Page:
Ga. School District Finds New Teachers
Among Former Janitors, Cafeteria Staff
Jane Braxton Little
As James Gordon banters across the food counter with students filling their lunch plates in the school cafeteria, he often wonders how the conversation might be different if he were the students' teacher instead of the cafeteria manager.
Gordon will soon find out. He is moving from the cafeteria to the classroom at Garden City Elementary School in Savannah, Ga.
Gordon and a group of fellow school workers that includes janitors, bus drivers, teacher's aides and school secretaries are becoming qualified teachers through Savannah's Pathways to Teaching Careers, a program that gives noncertified school workers the opportunity to fulfill their desire to become qualified education professionals.
The intent is also to increase the ratio of minority teachers. Although 33 percent of the nation's public school students are minorities, only 13 percent of teachers are from minority groups. In Georgia, according to the most recent census figures, 15 percent of those working as teachers are from minority groups whereas minorities comprise 29 percent of the population.
Catherine Moore, 38, once a classroom aide and now a third-grade teacher at Garrison Elementary School, says like most Pathways participants she grew up in one of the low-income Savannah neighborhoods where her students live. "I know what these kids are going through," she said. "They may have started out the day wrong, but I'm here to see that their day gets better."
Moore and Gordon are among the 128 school support workers, 121 of them African Americans, who to date have been recruited from the Savannah-Chatham County Public School System by the Pathways to Teaching program.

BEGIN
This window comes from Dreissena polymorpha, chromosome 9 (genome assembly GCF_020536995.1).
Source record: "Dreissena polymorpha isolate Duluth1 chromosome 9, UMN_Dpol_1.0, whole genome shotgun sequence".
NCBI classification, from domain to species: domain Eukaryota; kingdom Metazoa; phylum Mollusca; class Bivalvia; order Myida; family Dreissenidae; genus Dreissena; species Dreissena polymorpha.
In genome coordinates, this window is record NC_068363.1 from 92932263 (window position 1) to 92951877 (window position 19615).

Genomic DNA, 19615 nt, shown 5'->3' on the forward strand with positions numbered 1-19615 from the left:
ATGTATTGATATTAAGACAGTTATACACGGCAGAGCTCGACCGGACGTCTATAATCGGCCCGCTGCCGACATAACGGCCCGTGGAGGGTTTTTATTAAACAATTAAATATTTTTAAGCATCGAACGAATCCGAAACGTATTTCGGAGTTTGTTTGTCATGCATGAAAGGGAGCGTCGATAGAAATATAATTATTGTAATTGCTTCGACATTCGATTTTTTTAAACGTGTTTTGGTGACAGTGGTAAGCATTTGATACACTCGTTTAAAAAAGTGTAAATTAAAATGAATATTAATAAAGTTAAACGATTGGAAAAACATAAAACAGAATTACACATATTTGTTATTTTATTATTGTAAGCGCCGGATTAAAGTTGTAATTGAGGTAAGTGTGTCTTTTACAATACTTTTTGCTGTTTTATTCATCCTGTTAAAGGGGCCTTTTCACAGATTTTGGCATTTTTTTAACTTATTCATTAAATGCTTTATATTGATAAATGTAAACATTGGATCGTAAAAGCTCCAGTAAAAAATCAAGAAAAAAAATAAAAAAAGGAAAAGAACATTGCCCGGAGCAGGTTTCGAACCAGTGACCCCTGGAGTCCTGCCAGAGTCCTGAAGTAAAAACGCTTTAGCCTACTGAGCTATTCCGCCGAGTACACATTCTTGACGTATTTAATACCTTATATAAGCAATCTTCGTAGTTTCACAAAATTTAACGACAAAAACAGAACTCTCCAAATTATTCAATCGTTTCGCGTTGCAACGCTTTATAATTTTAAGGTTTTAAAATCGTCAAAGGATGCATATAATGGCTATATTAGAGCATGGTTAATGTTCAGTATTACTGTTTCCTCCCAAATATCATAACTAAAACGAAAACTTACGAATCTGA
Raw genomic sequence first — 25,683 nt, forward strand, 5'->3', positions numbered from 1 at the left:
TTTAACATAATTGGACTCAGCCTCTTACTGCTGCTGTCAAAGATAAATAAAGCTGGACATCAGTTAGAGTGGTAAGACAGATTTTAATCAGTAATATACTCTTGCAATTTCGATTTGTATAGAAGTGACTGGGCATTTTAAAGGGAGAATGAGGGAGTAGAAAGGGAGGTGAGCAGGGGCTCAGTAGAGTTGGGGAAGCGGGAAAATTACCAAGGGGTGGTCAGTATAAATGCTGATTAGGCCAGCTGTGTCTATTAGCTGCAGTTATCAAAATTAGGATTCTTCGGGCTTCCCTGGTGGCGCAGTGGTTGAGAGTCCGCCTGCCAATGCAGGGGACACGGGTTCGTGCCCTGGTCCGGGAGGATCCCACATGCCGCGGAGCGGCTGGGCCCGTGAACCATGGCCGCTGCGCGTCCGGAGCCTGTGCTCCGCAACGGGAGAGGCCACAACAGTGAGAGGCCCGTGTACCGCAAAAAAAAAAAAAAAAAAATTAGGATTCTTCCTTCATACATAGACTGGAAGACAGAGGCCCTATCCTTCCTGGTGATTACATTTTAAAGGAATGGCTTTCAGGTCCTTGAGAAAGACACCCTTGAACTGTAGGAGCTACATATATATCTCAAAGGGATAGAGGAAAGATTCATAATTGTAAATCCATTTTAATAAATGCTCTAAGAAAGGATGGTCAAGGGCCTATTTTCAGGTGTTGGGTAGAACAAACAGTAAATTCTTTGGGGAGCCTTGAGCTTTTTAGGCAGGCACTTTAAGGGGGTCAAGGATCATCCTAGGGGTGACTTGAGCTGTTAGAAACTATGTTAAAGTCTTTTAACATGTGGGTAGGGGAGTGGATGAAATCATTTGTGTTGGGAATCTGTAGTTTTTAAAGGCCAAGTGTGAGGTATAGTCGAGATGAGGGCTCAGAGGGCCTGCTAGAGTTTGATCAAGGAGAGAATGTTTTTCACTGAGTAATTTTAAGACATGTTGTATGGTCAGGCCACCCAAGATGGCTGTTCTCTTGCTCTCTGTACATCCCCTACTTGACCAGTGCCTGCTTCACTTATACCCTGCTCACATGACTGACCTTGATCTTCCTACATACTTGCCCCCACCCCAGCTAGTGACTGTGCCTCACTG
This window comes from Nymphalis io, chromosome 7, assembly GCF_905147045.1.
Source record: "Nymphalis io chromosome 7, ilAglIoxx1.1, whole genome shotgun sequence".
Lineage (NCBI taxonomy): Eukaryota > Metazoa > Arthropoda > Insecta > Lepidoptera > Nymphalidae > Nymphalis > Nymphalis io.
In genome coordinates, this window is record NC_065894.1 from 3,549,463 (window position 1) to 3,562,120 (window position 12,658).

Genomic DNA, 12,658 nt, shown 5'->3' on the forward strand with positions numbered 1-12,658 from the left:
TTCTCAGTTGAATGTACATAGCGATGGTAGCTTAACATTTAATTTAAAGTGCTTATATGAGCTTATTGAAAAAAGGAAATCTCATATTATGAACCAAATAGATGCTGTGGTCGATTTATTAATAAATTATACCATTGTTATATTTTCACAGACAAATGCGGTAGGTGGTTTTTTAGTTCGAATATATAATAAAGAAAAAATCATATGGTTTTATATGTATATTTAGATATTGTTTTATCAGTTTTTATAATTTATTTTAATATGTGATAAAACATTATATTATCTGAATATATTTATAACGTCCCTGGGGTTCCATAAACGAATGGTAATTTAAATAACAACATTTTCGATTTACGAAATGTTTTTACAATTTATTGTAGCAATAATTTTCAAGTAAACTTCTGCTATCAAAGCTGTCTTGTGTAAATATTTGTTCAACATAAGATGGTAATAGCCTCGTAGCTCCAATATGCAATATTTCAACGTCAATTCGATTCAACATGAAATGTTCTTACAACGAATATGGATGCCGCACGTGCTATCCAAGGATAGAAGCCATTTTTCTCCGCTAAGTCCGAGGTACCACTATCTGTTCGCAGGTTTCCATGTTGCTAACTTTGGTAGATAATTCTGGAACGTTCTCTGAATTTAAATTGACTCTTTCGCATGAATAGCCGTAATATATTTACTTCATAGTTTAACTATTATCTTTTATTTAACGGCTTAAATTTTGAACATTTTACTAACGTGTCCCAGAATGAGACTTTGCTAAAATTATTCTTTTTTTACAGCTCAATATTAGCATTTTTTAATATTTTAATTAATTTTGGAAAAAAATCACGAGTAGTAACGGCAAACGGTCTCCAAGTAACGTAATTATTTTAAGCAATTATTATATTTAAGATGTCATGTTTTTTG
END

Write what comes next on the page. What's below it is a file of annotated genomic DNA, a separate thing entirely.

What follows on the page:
The Savannah model, begun in 1993, is one of 43 Pathways programs nationwide aimed at attracting qualified teachers to public school positions. Its particular focus is recruiting male minority teachers for schools with large minority student populations.
To find candidates, program director Evelyn Dandy went into the schools themselves. Dedicated workers already committed to serving children in Savannah's inner city became the first Pathways class, going back to college so they could return to local schools as teachers.
"This is a mission for me: to create teachers for our community," said Dandy, an education professor at Armstrong Atlantic State University in Savannah.
Pathways provides around $9,000 per student to cover 80 percent of several years of tuition at Armstrong and Savannah State College. The grant funds also pay for books, typing services and other college costs. In return, the Pathways students promise to spend at least three years teaching in local classrooms.
Pathways applicants, all college graduates, must write three essays, provide recommendations and complete oral interviews before they are accepted into the program. Then they must maintain a 2.50 grade-point average while attending teacher workshops along with their academic classes.
"We can't just have any old body," Dandy said. "We have so many problems in our schools today and they will only get worse if we don't have dedicated people in our classrooms."
Pathways is no snap, said Sharonda Bradford, a former insurance saleswoman. She earned her teacher certification while working as a substitute teacher and managing a family. "It was hard to juggle everything. You get discouraged sometimes," said Bradford, 26.
Now that she is a language arts teacher at Coastal Middle School, Bradford says she uses her own struggles as a student to inspire her sixth graders. Bradford was recognized by her school for the Sally Mae First Year Teacher award.
Savannah Pathways, a partnership of Armstrong Atlantic State University, Savannah State College and the Chatham County school district, received a $1.2 million grant from the DeWitt Wallace-Reader's Digest Fund, which has invested $47 million nationwide over 10 years toward improving the quality of education in low-income neighborhoods.
Of the 2,200 Pathways students who enrolled in teaching programs across the country, 52 percent are African American and 90 percent have stayed with the program, said Bruce Trachtenberg, a spokesman for the DeWitt Wallace foundation in New York.
At Armstrong Atlantic University students of the Pathways program maintain a 3.11 grade-point average, over a full point above the average of the student teacher population.
Dandy credits this success to the rigorous process used to select Pathways scholars and the maturity of the candidates, who have entered teaching from other careers, are slightly older than the average new teacher and have their eyes wide open to the problems awaiting them in the classroom. "
Pathways scholars are seasoned. They've been to the top of the mountain," said Dandy.
Posted October 22, 1997
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